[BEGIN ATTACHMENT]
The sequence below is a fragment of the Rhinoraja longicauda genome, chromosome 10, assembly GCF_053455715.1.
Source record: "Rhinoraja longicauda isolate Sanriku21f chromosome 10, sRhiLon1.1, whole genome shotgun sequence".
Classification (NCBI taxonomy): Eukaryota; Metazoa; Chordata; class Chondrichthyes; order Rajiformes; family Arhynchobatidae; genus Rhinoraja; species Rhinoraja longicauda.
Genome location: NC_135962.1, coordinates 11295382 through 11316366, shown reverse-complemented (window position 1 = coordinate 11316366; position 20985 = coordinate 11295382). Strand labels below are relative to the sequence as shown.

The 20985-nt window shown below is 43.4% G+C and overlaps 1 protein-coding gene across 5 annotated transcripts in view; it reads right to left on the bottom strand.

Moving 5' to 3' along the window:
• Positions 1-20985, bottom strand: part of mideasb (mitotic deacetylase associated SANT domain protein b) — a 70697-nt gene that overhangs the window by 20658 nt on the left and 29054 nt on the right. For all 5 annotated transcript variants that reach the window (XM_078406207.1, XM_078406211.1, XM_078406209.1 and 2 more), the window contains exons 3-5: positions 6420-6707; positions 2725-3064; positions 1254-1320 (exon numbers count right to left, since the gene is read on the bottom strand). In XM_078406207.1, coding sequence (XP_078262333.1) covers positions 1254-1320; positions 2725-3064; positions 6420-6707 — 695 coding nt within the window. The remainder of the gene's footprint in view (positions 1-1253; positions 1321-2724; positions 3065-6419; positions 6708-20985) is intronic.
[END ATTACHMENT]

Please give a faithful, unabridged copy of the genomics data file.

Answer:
The sequence below is a fragment of the Rhinoraja longicauda genome, chromosome 10, assembly GCF_053455715.1.
Source record: "Rhinoraja longicauda isolate Sanriku21f chromosome 10, sRhiLon1.1, whole genome shotgun sequence".
Classification (NCBI taxonomy): Eukaryota; Metazoa; Chordata; class Chondrichthyes; order Rajiformes; family Arhynchobatidae; genus Rhinoraja; species Rhinoraja longicauda.
Genome location: NC_135962.1, coordinates 11295382 through 11316366, shown reverse-complemented (window position 1 = coordinate 11316366; position 20985 = coordinate 11295382). Strand labels below are relative to the sequence as shown.

The 20985-nt window shown below is 43.4% G+C and overlaps 1 protein-coding gene across 5 annotated transcripts in view; it reads right to left on the bottom strand.

Moving 5' to 3' along the window:
• Positions 1-20985, bottom strand: part of mideasb (mitotic deacetylase associated SANT domain protein b) — a 70697-nt gene that overhangs the window by 20658 nt on the left and 29054 nt on the right. For all 5 annotated transcript variants that reach the window (XM_078406207.1, XM_078406211.1, XM_078406209.1 and 2 more), the window contains exons 3-5: positions 6420-6707; positions 2725-3064; positions 1254-1320 (exon numbers count right to left, since the gene is read on the bottom strand). In XM_078406207.1, coding sequence (XP_078262333.1) covers positions 1254-1320; positions 2725-3064; positions 6420-6707 — 695 coding nt within the window. The remainder of the gene's footprint in view (positions 1-1253; positions 1321-2724; positions 3065-6419; positions 6708-20985) is intronic.